By Nicholas Rosano
“On the lower parts of West 4th Street, there’s a kid that will go far. If you have time, check him out,” raved the old-timer from the northern port town of Tocopilla.
He was right – the kid was no slouch, but even the seasoned football fan might not have realised that he would one day be the future of Chilean football.
While the story of Alexis Sanchez at Udinese and his links to the biggest clubs in the world is known by fans everywhere, his journey by no means started there. From his dominance over his teenage colleagues to his influential performances in the Copa Libertadores, Sanchez had captivated South American with his electric play by the age of 20, his four-year professional career in South America proved vital in his development as he picked up experience that would eventually lead him to the pinnacle of world football.
Far and away the best player among the local youth, a 13-year-old Sanchez quickly rose to represent Tocopilla at regional level, and after an eight-goal performance in a youth tournament, he was snapped up in 2004 by provincial powerhouse Cobreloa and joined their under-14 side.
He wouldn’t stay in the youth sides for long, though. Cobreloa’s staff recognised his potential early on and under the tutelage of previous (and soon to be) Chile manager Nelson Acosta he made his professional debut for the reigning champions, featuring 13 minutes in a league win over Deportes Temuco on 12 February 2005, less than two months after his 16th birthday.
In a 2-1 league win over Deportes Concepcion on March 19 2005, Sanchez scored the opener and was integral in play leading to the winning own goal, leading the Chilean publication Terra to dub the then-under-17 international as Cobreloa’s “salvation” following the departure of a number of key stars after their 2004 Clausura win.
|'El Nino Maravilla'
The 2005 season also saw the national media pick up his nickname “El Niño Maravilla” (the Wonder Boy), that has stuck with him since. He went on to add three goals and made a strong impression in the 2005 domestic league and Copa Libertadores, as well as that year’s Sudamericano Sub-17 championship. However, that was just an omen of greater things to come.
At age 17, Sanchez scored nine goals, including a hat-trick against Huachipato in the playoffs, in a breakout 2006 Apertura campaign. This led veteran Huachipato forward Leonardo Mas to comment: “I'm not going to discover that Alexis Sanchez is a great player, he has demonstrated it since he began playing, and what's happening with him is also very good for Chilean football.”
Already on the radars of many European clubs, Udinese quickly paid £1.8 million for his services in July of that year, beating out European powers such as Bayern Munich and Manchester United for his signature. The Italian side immediately loaned him back to Chilean giants Colo Colo, where he would start to make a name for himself throughout South America.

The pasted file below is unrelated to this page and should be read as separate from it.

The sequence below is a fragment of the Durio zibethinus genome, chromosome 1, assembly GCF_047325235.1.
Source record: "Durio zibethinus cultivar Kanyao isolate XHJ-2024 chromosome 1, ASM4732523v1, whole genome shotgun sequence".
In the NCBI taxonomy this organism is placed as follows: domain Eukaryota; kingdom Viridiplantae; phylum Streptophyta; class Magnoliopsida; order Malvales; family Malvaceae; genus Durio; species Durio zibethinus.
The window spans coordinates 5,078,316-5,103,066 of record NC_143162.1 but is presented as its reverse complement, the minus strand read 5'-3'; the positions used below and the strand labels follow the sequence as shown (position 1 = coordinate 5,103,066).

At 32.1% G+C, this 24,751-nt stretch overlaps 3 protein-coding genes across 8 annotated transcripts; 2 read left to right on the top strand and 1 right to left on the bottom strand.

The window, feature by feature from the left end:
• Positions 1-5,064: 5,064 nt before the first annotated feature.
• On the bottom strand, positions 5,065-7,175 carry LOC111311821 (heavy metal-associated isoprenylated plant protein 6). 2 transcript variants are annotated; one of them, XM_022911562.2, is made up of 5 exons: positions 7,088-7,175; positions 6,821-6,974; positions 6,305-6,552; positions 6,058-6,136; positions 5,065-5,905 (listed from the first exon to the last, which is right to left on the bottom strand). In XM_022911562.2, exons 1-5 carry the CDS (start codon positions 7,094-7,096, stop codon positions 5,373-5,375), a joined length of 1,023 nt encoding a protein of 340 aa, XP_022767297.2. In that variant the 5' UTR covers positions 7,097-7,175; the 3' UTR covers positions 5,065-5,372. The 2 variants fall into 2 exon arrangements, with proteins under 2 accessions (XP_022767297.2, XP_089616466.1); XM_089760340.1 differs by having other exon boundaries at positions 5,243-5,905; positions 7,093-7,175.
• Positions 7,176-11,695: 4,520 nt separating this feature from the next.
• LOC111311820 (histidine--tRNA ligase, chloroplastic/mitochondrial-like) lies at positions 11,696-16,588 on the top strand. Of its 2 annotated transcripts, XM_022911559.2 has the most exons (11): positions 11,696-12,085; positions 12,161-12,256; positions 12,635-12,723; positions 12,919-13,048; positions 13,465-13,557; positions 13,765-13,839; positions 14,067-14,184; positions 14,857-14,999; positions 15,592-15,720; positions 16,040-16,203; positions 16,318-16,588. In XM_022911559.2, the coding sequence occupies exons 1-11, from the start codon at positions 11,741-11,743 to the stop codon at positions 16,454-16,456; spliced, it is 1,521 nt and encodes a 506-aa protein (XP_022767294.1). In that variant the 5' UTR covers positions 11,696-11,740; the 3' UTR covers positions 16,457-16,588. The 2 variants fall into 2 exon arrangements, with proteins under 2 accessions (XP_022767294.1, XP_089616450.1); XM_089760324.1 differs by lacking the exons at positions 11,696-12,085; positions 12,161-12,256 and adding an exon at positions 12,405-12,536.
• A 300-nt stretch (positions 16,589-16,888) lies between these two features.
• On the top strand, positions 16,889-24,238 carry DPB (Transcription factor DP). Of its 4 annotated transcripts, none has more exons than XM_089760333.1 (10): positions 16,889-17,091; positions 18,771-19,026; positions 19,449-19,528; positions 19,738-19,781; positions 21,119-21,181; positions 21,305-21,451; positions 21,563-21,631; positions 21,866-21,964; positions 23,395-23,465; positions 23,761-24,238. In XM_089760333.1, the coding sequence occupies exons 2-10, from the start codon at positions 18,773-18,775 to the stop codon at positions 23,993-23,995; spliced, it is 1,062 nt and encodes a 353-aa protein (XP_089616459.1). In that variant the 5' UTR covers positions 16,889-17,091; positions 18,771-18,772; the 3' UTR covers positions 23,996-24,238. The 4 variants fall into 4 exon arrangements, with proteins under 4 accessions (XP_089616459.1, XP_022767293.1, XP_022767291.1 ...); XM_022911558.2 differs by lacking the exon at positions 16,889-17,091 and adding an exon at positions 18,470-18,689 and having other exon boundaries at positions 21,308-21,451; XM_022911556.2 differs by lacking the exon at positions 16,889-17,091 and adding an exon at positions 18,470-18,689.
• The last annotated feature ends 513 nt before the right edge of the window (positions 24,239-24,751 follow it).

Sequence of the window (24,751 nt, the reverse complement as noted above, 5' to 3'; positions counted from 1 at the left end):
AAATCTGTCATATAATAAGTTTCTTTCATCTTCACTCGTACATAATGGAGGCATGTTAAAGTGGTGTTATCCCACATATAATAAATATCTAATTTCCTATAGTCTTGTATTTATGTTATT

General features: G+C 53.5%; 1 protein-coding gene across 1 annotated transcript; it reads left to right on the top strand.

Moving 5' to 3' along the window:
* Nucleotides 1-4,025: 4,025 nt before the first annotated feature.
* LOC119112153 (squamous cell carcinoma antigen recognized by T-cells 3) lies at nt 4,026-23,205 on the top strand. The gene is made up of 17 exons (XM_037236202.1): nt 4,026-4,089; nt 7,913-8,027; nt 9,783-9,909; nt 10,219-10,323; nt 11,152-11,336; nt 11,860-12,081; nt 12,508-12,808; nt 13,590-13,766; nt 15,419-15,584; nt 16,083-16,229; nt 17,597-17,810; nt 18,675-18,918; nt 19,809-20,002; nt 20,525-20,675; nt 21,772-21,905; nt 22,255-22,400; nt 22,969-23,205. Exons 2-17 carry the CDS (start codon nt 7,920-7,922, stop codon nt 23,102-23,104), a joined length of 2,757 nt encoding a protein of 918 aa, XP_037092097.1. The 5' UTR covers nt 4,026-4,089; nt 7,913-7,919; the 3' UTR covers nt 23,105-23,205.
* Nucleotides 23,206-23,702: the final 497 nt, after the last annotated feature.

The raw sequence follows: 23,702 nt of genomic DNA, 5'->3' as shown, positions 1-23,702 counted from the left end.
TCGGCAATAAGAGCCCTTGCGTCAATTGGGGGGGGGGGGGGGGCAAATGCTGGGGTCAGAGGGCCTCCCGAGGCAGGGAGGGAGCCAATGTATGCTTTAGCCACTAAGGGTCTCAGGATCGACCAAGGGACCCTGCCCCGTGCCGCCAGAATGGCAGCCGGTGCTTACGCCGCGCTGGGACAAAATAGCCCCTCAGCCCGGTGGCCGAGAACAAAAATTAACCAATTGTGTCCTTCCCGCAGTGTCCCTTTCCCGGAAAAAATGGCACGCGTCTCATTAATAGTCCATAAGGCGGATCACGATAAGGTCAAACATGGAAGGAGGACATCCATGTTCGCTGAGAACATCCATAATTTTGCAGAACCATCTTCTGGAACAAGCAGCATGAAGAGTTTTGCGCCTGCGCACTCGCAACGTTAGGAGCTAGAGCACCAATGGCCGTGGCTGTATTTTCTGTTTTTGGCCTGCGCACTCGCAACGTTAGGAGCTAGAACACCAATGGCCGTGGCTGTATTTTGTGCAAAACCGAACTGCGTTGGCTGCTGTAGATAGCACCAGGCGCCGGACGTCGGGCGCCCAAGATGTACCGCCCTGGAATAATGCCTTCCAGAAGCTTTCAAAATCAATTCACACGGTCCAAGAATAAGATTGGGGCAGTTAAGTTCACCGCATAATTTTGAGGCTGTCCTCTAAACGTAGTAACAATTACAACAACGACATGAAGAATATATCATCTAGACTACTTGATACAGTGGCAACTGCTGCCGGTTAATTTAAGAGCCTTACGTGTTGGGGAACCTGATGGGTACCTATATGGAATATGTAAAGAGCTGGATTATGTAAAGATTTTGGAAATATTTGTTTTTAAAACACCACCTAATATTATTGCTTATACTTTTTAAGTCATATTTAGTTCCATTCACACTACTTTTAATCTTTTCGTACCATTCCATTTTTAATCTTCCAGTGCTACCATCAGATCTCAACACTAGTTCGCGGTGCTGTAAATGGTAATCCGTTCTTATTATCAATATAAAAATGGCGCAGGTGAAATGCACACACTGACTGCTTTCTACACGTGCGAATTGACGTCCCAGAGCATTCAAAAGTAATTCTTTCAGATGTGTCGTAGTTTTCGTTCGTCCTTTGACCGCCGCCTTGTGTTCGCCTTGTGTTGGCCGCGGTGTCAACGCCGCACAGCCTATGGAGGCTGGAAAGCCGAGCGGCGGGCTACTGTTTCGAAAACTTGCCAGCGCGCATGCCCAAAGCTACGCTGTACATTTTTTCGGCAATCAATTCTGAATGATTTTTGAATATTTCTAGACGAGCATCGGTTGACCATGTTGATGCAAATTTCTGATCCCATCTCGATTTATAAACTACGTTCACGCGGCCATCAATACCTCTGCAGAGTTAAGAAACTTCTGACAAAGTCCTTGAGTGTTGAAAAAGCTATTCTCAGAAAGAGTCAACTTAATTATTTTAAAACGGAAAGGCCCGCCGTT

Not only did he feature regularly for Colo Colo as they won the 2006 Clausura and 2007 Apertura tournaments, he was a fixture on the continental stage. In his year at the club, he netted four goals in 16 games over the course of the 2006 Copa Sudamericana (where Colo Colo finished runners-up) and the 2007 Copa Libertadores, drawing effusive praise from the Chilean press not only for his technical abilities, but his mental strength and “personality” in hostile environments.
There he rubbed shoulders with a number of future Chile stars, including Humberto Suazo, Jorge Valdivia, Matías Fernández and of course, current Chile manager Claudio Borghi, who would be the latest figure in Chilean football to have prophesied his future stardom. Borghi not only called for his inclusion in the senior national team, but simply pointed out, “If he wants it hard enough and works, he will be a phenomenon.”
Tipped for stardom from the beginning
|“If he wants it enough and works hard, he will be a phenomenon.”
- Colo Colo coach Claudio Borghi, 2007
Another loan move followed, to Argentine giants River Plate, and Sanchez adjusted well to the higher level of play in the Argentine league; despite a few hiccups along the way, to be expected for such a young player. He netted four goals in the 2007-2008 season, including the winners in late season victories over Velez and Colon that all but handed River the 2008 Clausura title, their most recent to date. He celebrated his goal against Velez in a similar style to River and Chile legend Marcelo Salas, drawing the inevitable comparisons to Chile’s retiring superstar.
“El Niño wasn’t only a wonder for opening up the game with a strong right-footed shot,” wrote Argentine sports daily Ole after the Velez result. “Fast, intuitive and clingy, he won 14 balls!”
Clarín, meanwhile, wrote: “He was like a flash in every play, in every ball. He was, finally, El Nino Maravilla.”
With his international career well underway, a brace in a June 2008 friendly with Guatemala under his belt, and boasting the praise of the demanding Argentine press, a permanent return to Udinese beckoned. The story becomes much more familiar there, where he well and truly established himself in the eyes of the football world and showed progressive improvement in what is now approaching his third full season in Serie A. After a four-goal performance against Palermo and a brilliant winner against Juventus in January 2011, there were few left who doubted his potential for superstardom.
Surely off to one of the biggest clubs on the continent in summer 2011 and supported on the national team by the likes of other young stars such as Arturo Vidal and Mauricio Isla, the only way seems to be up for both him and the Chile. The 22-year-old from the streets of tiny Tocopilla has seen plenty already in his six-year playing career, but the best could be yet to come.